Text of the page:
Over the next three weeks, we’ll be preparing for the NBA’s long-awaited restart by attempting to answer the single most important question facing every franchise that will be present and accounted for in Orlando. This is 22 Questions.
The Houston Rockets are at war. This time, though, it’s not with the basketball purists who rail against the radically icy McKinsey-ass offense that general manager Daryl Morey has created. Or against the concept of very tall people, which Houston spits at with their novel miniature lineups. Or even against the rock-dumb misconception that Russell Westbrook and James Harden aren’t the kind of players who win titles. Instead, the Rockets are struggling with themselves, torn between a roster and front office and coach who are ready to win and the owner standing in their way.
Although Houston looks like a Shangri-La of spreadsheets and the quest for some form of universal hoops truth, this outward facade masks an internal roiling sea. In the years after Tilman Fertitta — the scion of a famous Texas mafia family and the mastermind behind Bubba Gump Shrimp and other culinary meccas — bought the team in the fall of 2017, the Rockets have been consistently elite, almost in spite of themselves. On the court, the Rockets have won a superb 69.3 percent of their games under Fertitta’s ownership, the second best rate in the league. They were arguably the NBA’s best team in 2018, before Chris Paul injured his hamstring in the Western Conference Finals and the team missed 27 straight threes in Game 7 because to live is to suffer.
Since then, the Rockets have curiously tightened their pursestrings, despite the fact that they were on the doorstep of a Finals appearance. It feels weird to say that a billionaire has no money, but Tillman Fertitta has relatively no money. Although Fertitta claims that he’s definitely not a broke boy and that it’s a “fluke” that the Rockets have made a string of team-weakening moves to duck under luxury tax the last two years, his thriftiness — read: stinginess — is obvious under the tiniest bit of scrutiny. For starters, Fertitta paid $2.2 billion for the team when he only had about $300 million on hand, selling bonds and assuming debt to cover the rest. I mean, who hasn’t overspent their budget by nearly $1.9 billion? Billionaires, they’re just like us!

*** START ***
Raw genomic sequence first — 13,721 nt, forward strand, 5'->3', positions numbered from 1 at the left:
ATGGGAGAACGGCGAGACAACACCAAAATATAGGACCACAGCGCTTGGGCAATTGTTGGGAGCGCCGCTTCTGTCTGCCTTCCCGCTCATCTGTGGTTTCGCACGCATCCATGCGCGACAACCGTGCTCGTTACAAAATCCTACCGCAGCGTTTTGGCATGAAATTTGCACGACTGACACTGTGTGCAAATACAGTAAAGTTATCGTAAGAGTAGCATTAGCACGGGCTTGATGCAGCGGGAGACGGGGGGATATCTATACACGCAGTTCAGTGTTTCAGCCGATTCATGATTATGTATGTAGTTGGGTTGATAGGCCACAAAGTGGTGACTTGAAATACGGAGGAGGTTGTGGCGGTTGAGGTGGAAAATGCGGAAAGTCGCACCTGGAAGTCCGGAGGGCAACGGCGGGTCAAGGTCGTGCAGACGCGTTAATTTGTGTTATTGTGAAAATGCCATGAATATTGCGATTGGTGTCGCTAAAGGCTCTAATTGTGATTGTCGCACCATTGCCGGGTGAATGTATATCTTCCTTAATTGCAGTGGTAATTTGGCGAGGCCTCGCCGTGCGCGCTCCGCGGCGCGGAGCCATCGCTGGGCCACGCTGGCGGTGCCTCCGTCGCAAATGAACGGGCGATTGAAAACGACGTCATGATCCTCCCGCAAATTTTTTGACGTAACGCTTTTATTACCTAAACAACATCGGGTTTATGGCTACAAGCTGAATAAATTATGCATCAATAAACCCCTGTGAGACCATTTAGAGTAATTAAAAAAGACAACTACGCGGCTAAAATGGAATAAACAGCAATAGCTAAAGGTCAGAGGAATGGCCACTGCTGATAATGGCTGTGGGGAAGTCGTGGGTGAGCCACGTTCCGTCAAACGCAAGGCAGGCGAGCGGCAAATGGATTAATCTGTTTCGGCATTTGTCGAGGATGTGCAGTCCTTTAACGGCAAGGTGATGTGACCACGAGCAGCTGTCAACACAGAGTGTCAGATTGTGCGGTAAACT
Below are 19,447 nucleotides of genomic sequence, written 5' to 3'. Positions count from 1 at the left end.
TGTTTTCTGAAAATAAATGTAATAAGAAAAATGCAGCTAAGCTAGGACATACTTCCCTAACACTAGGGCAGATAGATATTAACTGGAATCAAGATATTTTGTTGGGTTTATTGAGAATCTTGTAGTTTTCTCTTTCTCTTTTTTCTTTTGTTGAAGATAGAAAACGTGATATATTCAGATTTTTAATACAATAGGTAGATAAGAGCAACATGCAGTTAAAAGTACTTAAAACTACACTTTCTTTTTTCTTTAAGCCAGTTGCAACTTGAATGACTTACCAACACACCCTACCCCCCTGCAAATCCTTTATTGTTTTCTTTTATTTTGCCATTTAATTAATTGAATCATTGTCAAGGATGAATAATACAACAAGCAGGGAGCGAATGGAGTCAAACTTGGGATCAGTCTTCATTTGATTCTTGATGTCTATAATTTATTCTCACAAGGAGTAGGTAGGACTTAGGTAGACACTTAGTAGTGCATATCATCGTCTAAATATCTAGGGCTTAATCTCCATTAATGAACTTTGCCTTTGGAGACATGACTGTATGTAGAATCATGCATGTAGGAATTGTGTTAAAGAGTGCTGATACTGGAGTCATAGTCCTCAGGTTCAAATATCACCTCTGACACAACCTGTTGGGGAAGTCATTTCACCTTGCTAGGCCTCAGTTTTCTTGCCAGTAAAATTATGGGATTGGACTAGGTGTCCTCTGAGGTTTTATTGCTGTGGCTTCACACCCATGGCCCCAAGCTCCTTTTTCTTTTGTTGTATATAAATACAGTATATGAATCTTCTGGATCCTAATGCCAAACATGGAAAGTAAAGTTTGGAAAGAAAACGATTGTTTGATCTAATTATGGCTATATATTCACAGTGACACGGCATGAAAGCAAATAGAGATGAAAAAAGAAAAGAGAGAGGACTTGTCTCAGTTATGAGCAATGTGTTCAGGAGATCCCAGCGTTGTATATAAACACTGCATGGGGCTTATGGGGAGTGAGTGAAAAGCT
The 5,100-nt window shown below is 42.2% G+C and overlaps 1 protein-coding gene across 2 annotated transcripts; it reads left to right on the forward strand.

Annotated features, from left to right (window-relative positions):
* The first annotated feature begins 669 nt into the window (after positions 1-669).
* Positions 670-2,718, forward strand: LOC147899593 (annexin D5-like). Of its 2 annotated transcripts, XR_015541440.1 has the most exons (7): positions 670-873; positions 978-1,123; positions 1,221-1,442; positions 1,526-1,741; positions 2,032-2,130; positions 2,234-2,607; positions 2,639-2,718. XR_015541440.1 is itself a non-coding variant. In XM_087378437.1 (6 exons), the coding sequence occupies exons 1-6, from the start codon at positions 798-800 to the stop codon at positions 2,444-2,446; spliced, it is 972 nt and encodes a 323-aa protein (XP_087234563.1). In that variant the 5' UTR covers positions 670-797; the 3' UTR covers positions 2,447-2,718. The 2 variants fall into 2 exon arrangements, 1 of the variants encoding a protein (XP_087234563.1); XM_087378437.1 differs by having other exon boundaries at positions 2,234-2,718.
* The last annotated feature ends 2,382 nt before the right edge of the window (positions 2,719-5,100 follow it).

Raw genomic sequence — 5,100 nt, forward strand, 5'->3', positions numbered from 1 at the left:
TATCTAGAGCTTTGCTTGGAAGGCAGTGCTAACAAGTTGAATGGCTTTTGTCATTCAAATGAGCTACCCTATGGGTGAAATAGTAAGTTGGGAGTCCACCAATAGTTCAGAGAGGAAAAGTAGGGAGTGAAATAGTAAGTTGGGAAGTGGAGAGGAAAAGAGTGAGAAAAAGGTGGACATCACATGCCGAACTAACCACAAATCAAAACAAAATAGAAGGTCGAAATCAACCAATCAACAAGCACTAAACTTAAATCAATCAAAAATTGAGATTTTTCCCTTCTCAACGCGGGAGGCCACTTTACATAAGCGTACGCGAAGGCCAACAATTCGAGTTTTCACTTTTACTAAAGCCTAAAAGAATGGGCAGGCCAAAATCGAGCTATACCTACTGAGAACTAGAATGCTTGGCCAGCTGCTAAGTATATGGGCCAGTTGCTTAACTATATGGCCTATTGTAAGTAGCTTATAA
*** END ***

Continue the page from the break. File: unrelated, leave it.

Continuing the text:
Recently, the destitute Fertitta became even destituter; shockingly, when a pandemic has the country in its grips, people aren’t really in the mood to go to a Rainforest Cafe. In March, Fertitta furloughed 45,000 employees — as a favor! — and borrowed $300 million at 13-percent interest to keep his businesses afloat. Accordingly, it’s hard to imagine that a miserly, money-bleeding Fertitta will spend the team’s mid-level exception in free agency, since doing so would risk incurring the luxury tax. Of the last 17 champions, 12 have stomached the luxury tax — and the 2017 Warriors only managed to duck it because the salary cap increased by $24 million that year. Simply, you can’t win a title without a lot of good players, and you can only have a lot of good players if you pay them. Fertitta almost certainly knows this; it’s doubtful he cares.